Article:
Patient on wheelchair, possibly disabled or battling multiple sclerosis (MS)

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AUSTIN, Texas — Scientists have developed a mind-controlled wheelchair that may transform the lives of people with severe disabilities. In experiments, quadriplegics paralyzed from the neck down were able to navigate through cluttered spaces — using brainpower alone.

Volunteers controlled direction by thinking about moving specific body parts, like their hands to turn left and feet to turn right. A computer turned neuronal signals into digital motor commands. Three men wore skullcaps fitted with electrodes that detected the communications via a transmitter.

“We show that mutual learning of both the user and the brain-machine interface algorithm are both important for users to successfully operate such wheelchairs,” says José del R. Millán, the study’s corresponding author from The University of Texas at Austin, in a media release.

“Our research highlights a potential pathway for improved clinical translation of non-invasive brain-machine interface technology.”

The chair, described in the journal iScience, will help paralyzed patients gain new mobility. Each individual underwent training sessions three times a week for two to five months.

2 patients achieved almost perfect accuracy

At the outset, they had similar levels of accuracy of around 43 to 55 percent, but that rose up to 98 percent during the training course. The headset uses a monitoring method known as EEG (electroencephalography), attaching small sensors to the scalp.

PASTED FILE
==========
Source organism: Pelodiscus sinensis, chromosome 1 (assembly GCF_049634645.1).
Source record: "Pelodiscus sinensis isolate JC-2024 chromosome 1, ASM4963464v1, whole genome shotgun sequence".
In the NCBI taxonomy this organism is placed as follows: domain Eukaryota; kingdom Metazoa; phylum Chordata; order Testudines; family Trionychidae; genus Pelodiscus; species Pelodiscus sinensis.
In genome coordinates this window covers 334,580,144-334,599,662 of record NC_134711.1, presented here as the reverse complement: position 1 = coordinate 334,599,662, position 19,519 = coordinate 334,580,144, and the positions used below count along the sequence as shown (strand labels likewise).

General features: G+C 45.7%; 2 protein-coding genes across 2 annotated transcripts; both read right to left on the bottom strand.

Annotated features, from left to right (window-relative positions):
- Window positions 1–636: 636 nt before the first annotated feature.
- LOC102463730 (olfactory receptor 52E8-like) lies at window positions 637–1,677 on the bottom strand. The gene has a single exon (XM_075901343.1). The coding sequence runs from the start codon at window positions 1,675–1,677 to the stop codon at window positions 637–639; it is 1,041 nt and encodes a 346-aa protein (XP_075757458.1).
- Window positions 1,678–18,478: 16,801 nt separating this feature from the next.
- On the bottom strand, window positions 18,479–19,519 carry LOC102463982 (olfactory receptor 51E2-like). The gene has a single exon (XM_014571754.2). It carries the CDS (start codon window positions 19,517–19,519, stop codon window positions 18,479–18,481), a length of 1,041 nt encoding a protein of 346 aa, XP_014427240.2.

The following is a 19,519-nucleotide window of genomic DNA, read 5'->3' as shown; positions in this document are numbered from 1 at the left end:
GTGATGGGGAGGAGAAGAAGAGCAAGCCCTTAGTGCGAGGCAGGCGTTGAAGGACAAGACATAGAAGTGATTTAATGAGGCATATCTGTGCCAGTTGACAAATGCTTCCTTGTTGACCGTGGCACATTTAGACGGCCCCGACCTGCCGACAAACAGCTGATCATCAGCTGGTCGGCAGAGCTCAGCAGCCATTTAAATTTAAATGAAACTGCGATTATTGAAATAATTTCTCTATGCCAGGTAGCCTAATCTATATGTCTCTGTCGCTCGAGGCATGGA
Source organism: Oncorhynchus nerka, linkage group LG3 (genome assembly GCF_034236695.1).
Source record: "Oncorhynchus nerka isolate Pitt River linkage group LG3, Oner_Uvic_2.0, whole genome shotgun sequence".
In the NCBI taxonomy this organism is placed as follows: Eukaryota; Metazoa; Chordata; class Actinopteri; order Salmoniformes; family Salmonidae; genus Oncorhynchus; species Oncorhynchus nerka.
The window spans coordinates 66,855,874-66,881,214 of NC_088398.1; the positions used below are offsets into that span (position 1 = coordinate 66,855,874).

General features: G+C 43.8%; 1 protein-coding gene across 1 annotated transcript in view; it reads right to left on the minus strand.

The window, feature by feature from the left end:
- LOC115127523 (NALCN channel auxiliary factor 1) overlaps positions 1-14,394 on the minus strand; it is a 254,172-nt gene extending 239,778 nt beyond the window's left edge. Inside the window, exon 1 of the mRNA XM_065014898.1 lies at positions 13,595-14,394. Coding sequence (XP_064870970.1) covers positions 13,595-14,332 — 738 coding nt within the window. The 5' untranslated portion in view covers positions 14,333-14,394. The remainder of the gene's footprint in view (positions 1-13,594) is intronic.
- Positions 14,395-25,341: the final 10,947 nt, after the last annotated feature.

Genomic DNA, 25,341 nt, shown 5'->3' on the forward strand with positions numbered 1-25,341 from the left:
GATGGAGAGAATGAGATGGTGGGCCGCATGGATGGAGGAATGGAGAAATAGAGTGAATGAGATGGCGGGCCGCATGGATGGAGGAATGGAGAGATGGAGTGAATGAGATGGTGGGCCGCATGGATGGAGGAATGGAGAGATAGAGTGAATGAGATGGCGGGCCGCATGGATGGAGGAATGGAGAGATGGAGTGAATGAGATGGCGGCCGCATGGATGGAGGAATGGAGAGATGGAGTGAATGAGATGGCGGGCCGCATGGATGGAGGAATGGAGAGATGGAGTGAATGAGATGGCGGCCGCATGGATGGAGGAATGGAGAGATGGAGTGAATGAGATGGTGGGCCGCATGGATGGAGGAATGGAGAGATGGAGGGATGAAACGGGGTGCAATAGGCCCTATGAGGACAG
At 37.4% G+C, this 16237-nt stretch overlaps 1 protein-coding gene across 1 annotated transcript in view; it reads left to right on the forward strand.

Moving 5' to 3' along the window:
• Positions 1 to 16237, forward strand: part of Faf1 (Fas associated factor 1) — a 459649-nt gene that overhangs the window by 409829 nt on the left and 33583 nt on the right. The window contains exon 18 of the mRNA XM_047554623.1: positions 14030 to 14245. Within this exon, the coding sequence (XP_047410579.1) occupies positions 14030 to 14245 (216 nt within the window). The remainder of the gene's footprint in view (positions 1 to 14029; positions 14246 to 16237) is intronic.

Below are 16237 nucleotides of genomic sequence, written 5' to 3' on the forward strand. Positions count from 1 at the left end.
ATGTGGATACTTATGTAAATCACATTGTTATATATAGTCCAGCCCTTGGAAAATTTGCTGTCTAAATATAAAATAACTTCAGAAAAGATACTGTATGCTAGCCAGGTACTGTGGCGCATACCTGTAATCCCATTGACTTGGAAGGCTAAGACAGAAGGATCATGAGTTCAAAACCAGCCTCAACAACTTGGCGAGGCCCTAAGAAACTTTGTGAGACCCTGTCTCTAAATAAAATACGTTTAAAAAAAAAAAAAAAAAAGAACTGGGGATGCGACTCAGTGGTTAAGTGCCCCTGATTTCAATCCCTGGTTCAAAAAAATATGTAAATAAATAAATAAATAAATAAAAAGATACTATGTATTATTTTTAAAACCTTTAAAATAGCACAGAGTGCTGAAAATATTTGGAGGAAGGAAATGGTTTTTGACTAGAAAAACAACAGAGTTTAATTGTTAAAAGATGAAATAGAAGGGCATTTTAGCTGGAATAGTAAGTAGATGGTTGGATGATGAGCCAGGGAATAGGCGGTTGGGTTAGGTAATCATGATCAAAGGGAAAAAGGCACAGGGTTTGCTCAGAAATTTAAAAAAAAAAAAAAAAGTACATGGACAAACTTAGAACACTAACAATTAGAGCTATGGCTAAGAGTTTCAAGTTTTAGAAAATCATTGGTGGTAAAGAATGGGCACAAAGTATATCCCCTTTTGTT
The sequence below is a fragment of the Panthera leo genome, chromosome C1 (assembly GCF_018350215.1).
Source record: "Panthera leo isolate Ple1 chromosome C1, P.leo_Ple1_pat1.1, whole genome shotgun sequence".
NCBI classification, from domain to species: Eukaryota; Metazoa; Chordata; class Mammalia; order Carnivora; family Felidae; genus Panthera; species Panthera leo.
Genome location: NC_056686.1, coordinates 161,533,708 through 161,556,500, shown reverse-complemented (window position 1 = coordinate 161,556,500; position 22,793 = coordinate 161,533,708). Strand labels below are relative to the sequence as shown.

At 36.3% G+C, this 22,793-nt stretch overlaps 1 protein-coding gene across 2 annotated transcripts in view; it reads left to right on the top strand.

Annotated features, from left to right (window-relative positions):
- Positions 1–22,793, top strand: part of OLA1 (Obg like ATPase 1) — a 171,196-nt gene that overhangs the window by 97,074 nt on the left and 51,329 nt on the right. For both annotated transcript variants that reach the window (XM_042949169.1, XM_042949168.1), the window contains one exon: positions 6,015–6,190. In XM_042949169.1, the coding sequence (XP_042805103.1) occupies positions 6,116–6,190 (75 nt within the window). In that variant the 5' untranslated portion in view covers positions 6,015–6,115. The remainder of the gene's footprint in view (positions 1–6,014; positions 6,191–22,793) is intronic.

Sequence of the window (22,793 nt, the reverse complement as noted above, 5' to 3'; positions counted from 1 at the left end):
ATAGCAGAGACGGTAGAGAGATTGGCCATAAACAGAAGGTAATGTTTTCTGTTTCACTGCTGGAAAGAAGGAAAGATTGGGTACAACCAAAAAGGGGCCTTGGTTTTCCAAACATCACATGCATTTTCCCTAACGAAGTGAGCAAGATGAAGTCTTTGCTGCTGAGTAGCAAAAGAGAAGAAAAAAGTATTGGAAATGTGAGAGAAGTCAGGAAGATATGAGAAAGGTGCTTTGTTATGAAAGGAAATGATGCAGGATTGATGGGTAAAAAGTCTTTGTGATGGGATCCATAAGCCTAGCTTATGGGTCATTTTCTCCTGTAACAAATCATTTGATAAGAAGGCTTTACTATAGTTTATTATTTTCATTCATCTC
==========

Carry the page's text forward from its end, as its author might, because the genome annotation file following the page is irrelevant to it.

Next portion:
An algorithm was able to discriminate patterns encoded for “going left” from “go right.” The team identified improvements over time as a result of machine and human learning.

“We see from the EEG results that the subject has consolidated a skill of modulating different parts of their brains to generate a pattern for ‘go left’ and a different pattern for ‘go right,’” Millán says. “We believe there is a cortical reorganization that happened as a result of the participants’ learning process.”

By the end, two of the participants were able to drive their wheelchairs across a cluttered hospital room without assistance.

They went round obstacles, including screens and beds, that mimicked a real-world environment. Unfortunately, the third patients failed to complete the task.

His accuracy increased only slightly during the first few sessions and remained stable for the rest of the training period. This suggests machine learning alone is insufficient for successfully maneuvering such a mind-controlled device.

“It seems that for someone to acquire good brain-machine interface control that allows them to perform relatively complex daily activity like driving the wheelchair in a natural environment, it requires some neuroplastic reorganization in our cortex,” Millán explains.

The cortex is the brain area responsible for movement and sensation.

It takes constant practice to master the system

The study also emphasized the role of long-term training for potential users. Prof. Millan notes that one participant who performed exceptionally at the end of the study struggled in the first few training sessions.

The project is one of the first to evaluate clinical translation of non-invasive brain-machine interface technology for quadriplegics. These individuals lose the ability to voluntarily move the upper and lower parts of their body, usually through an accident.

The researchers now want to figure out why the one individual didn’t experience an improvement during the training period. They believe a more detailed analysis of all participants’ brain signals will shed light on the differences and open the door to interventions for those who struggle with the technology in the future.

South West News Service writer Mark Waghorn contributed to this report.

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